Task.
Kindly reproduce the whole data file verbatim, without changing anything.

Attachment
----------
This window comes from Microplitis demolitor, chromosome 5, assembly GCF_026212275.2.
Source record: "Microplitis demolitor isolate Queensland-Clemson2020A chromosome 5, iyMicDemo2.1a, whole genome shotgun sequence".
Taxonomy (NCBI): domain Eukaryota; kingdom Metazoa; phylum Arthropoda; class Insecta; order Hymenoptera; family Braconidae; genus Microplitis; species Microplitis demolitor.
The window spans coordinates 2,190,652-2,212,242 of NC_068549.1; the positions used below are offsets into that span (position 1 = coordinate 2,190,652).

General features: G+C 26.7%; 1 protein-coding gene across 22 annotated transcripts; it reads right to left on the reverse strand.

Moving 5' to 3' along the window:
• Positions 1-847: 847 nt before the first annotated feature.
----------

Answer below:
This window comes from Microplitis demolitor, chromosome 5, assembly GCF_026212275.2.
Source record: "Microplitis demolitor isolate Queensland-Clemson2020A chromosome 5, iyMicDemo2.1a, whole genome shotgun sequence".
Taxonomy (NCBI): domain Eukaryota; kingdom Metazoa; phylum Arthropoda; class Insecta; order Hymenoptera; family Braconidae; genus Microplitis; species Microplitis demolitor.
The window spans coordinates 2,190,652-2,212,242 of NC_068549.1; the positions used below are offsets into that span (position 1 = coordinate 2,190,652).

General features: G+C 26.7%; 1 protein-coding gene across 22 annotated transcripts; it reads right to left on the reverse strand.

Moving 5' to 3' along the window:
• Positions 1-847: 847 nt before the first annotated feature.